Erik Adams: As season four of Arrested Development progresses, one generation of Bluths is turning into the other, a point driven home by “Colony Collapse” and “Red Hairing.” For Michael, this is a gradual transition; for Lindsay, it’s pretty much complete by the time she’s styled her hair like her mother, adopted a more conservative wardrobe, and formally signed on to compete with Lucille 2. She’s also supposed to be a Sarah Palin stand-in, but dressing up for a photo opportunity with a comatose patient is a total Lucille Bluth move.
Though he’s only a minor part of this week’s episodes—and a distracting presence in “Red Hairing”—Michael’s devolution into George Sr. is still an awful lot of fun. Witness the scene where he walks into the model home to find GOB rehearsing the boulder portion of his wedding illusion, and without a second thought, kicks the fake rocks down the stairs. Giving Michael this kind of edge is the main source for a lot of complaints I’ve heard about season four; to me, Jason Bateman absolutely found what’s funny about Michael finally following through on his threats to make family the least-important thing. Free of concern for other people (both by and not by choice), Michael no longer has to fight back the selfish urges that have always been a part of his character, and you can tell that’s an opportunity Bateman relishes. There are punchlines in that dinner scene at the Balboa Club that would’ve dripped with sarcasm in the first three seasons—here, they’re funny because he’s playing them completely sincere.
The act of a father forsaking his son is a Bluthian trait, but George Sr. picked it up from a role he’s played several times in an Orange County park. That tradition is carried on by one of his namesakes in “Colony Collapse,” as GOB’s search for a new magic-show hook leads directly to that giant phallus/lowercase “t” introduced in “Double Crossers”—a symbol GOB can’t recognize at the end of “Colony Collapse,” in spite of the fact that he was hanging from it some 20 minutes earlier. (In TV time—who knows how long it’s been in Forget-Me-Now time.) This week’s episodes go heavy on Arrested Development’s two favorite topics of impolite discussion—religion and politics—using the show’s non-Sitwell anti-Bluths, the Veals, as the targets for some light skewering of evangelical Christianity. Predictably, they’re none too happy to be told by the naïvely blasphemous magician named for the Bible’s most well-known sufferer that Jesus’ resurrection wasn’t a trick—it was an illusion!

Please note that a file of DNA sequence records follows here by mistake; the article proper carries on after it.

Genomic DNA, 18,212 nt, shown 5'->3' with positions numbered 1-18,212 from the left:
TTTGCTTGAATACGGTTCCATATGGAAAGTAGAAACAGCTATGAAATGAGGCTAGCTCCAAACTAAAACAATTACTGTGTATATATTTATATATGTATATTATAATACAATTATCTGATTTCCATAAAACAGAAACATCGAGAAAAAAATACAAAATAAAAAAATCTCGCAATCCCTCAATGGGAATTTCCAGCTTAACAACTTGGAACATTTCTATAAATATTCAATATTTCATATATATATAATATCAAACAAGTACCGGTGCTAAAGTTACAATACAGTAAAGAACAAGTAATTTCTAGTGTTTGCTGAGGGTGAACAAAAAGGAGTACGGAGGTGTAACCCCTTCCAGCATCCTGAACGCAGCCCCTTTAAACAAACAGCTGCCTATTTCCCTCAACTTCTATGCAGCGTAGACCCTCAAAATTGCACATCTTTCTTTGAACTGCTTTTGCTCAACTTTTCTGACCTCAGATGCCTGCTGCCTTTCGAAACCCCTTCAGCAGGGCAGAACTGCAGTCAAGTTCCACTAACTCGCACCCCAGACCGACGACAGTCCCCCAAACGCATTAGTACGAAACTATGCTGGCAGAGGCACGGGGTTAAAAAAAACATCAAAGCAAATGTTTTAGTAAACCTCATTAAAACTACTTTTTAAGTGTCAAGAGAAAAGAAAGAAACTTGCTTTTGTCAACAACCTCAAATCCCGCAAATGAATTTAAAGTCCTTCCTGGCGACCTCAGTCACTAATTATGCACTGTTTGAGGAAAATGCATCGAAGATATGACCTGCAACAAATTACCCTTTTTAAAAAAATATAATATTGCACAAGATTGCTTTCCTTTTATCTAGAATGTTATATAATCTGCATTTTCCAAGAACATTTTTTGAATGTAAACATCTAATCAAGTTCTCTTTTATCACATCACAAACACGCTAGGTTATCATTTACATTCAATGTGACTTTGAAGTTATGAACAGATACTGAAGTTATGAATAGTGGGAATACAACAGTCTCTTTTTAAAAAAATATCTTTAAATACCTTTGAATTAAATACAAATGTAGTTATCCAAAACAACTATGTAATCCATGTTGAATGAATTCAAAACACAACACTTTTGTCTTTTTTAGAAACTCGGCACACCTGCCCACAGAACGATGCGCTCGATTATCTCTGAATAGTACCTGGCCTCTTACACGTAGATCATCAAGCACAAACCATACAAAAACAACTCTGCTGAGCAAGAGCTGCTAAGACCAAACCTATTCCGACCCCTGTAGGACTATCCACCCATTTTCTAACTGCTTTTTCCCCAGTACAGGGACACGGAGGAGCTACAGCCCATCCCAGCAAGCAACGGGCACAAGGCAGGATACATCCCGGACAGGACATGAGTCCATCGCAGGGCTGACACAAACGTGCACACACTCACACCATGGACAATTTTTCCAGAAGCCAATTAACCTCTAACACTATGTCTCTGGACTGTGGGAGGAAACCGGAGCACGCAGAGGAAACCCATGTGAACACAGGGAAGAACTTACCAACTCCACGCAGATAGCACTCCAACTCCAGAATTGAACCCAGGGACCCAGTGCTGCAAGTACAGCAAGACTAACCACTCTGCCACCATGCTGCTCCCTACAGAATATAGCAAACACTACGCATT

There’s some SCTV-level potential for deadly accurate TV parody packed into the segments of And As It Is Such, So Also As Such Is It Unto You (headlined by another sketch-comedy icon, Bruce McCullough of The Kids In The Hall), but I’m most taken by the way “Colony Collapse” folds its Entourage sendup into an episode where GOB tests the faith of The Church of the Holy Eternal Rapture. (A.k.a. The Church of HER?) The fourth season’s finest half-hour can’t completely duck the “multiple episodes of story in a single episode” problems that plague season four as a whole, but the sudden transition to GOB’s time among the young, rich, and influential in Hollywood sits a lot better when you consider that Mark Cherry (the baby-faced singer, not the baby-faced showrunner) is held up as a modern-day deity, with an entourage in lieu of apostles. It’s a sly joke, and it plays better as a part of GOB’s downfall (from being the guy on the cross to being the guy who’s at the back of the apostle pack), but it’s a smart way of bridging the two halves of “Colony Collapse.”
“Red Hairing” doesn’t fare as well in this regard, but that’s only because, as implied by the title, a lot of the episode is tied up in the overall plot of the fourth season. It’s not quite weigh-station TV like “Double Crossers,” but it shares elements of that episode, as when Lindsay runs into Michael while exiting the Ealing Club, and the episode briefly shifts gears to focus on her “twin” brother. Things eventually come full circle when, as a prelude to their awkward Balboa Club double date, brother and sister continue an exchange of favors that counts as an incredibly small-scale NINJA loan. (To keep things going with Rebel and Herbert, the Bluths are paying favor-credit with favor-credit, with no real intention of ever actually fulfilling their debts.)